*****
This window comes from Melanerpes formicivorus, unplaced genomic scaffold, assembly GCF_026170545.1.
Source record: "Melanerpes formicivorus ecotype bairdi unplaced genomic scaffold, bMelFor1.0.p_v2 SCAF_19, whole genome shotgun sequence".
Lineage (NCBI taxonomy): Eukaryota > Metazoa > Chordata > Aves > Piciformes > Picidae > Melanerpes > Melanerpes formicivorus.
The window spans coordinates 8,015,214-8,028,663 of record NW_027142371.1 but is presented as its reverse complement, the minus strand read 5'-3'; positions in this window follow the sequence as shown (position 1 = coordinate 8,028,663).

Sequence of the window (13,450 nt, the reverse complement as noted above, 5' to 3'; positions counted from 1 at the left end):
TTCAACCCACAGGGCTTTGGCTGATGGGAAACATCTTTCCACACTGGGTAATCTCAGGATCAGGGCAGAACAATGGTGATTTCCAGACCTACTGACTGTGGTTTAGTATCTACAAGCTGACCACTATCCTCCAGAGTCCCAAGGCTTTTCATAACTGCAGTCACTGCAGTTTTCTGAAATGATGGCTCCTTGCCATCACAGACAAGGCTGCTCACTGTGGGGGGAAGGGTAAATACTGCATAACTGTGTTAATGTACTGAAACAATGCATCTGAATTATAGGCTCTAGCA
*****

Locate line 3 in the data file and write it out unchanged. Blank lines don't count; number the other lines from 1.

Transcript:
Lineage (NCBI taxonomy): Eukaryota > Metazoa > Chordata > Aves > Piciformes > Picidae > Melanerpes > Melanerpes formicivorus.